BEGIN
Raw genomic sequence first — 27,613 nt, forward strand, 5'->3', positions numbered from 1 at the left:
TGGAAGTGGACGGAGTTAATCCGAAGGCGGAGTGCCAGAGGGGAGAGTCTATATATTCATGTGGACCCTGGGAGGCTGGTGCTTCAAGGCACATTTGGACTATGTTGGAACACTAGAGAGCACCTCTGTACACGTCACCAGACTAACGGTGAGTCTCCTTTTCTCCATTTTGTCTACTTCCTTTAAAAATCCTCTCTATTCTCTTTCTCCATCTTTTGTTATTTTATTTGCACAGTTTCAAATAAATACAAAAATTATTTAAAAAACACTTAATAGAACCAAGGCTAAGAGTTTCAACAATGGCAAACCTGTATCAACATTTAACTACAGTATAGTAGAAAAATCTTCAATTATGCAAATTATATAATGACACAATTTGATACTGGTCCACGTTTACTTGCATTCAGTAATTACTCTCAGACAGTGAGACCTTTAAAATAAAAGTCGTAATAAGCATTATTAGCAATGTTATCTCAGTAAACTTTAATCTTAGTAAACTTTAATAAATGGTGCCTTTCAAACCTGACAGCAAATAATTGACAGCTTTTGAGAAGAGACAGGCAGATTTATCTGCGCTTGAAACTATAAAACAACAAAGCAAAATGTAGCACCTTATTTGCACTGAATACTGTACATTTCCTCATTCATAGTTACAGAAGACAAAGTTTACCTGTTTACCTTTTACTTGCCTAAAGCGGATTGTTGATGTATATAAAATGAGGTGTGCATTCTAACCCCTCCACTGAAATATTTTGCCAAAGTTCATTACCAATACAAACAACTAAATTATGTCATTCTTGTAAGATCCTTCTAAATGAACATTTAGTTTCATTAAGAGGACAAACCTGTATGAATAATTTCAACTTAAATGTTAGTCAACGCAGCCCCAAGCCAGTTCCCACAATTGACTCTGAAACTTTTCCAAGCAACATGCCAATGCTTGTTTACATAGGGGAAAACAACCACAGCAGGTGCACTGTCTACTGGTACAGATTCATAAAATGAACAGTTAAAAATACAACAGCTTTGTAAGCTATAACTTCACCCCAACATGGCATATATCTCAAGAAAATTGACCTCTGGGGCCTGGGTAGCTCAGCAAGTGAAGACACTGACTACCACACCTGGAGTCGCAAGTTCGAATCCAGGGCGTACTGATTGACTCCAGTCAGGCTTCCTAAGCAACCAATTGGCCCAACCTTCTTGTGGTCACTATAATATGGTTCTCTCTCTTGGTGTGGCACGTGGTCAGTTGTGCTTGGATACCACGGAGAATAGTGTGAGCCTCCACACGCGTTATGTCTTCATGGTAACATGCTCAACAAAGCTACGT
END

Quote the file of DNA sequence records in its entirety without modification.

Raw genomic sequence first — 27,613 nt, forward strand, 5'->3', positions numbered from 1 at the left:
TGGAAGTGGACGGAGTTAATCCGAAGGCGGAGTGCCAGAGGGGAGAGTCTATATATTCATGTGGACCCTGGGAGGCTGGTGCTTCAAGGCACATTTGGACTATGTTGGAACACTAGAGAGCACCTCTGTACACGTCACCAGACTAACGGTGAGTCTCCTTTTCTCCATTTTGTCTACTTCCTTTAAAAATCCTCTCTATTCTCTTTCTCCATCTTTTGTTATTTTATTTGCACAGTTTCAAATAAATACAAAAATTATTTAAAAAACACTTAATAGAACCAAGGCTAAGAGTTTCAACAATGGCAAACCTGTATCAACATTTAACTACAGTATAGTAGAAAAATCTTCAATTATGCAAATTATATAATGACACAATTTGATACTGGTCCACGTTTACTTGCATTCAGTAATTACTCTCAGACAGTGAGACCTTTAAAATAAAAGTCGTAATAAGCATTATTAGCAATGTTATCTCAGTAAACTTTAATCTTAGTAAACTTTAATAAATGGTGCCTTTCAAACCTGACAGCAAATAATTGACAGCTTTTGAGAAGAGACAGGCAGATTTATCTGCGCTTGAAACTATAAAACAACAAAGCAAAATGTAGCACCTTATTTGCACTGAATACTGTACATTTCCTCATTCATAGTTACAGAAGACAAAGTTTACCTGTTTACCTTTTACTTGCCTAAAGCGGATTGTTGATGTATATAAAATGAGGTGTGCATTCTAACCCCTCCACTGAAATATTTTGCCAAAGTTCATTACCAATACAAACAACTAAATTATGTCATTCTTGTAAGATCCTTCTAAATGAACATTTAGTTTCATTAAGAGGACAAACCTGTATGAATAATTTCAACTTAAATGTTAGTCAACGCAGCCCCAAGCCAGTTCCCACAATTGACTCTGAAACTTTTCCAAGCAACATGCCAATGCTTGTTTACATAGGGGAAAACAACCACAGCAGGTGCACTGTCTACTGGTACAGATTCATAAAATGAACAGTTAAAAATACAACAGCTTTGTAAGCTATAACTTCACCCCAACATGGCATATATCTCAAGAAAATTGACCTCTGGGGCCTGGGTAGCTCAGCAAGTGAAGACACTGACTACCACACCTGGAGTCGCAAGTTCGAATCCAGGGCGTACTGATTGACTCCAGTCAGGCTTCCTAAGCAACCAATTGGCCCAACCTTCTTGTGGTCACTATAATATGGTTCTCTCTCTTGGTGTGGCACGTGGTCAGTTGTGCTTGGATACCACGGAGAATAGTGTGAGCCTCCACACGCGTTATGTCTTCATGGTAACATGCTCAACAAAGCTACGT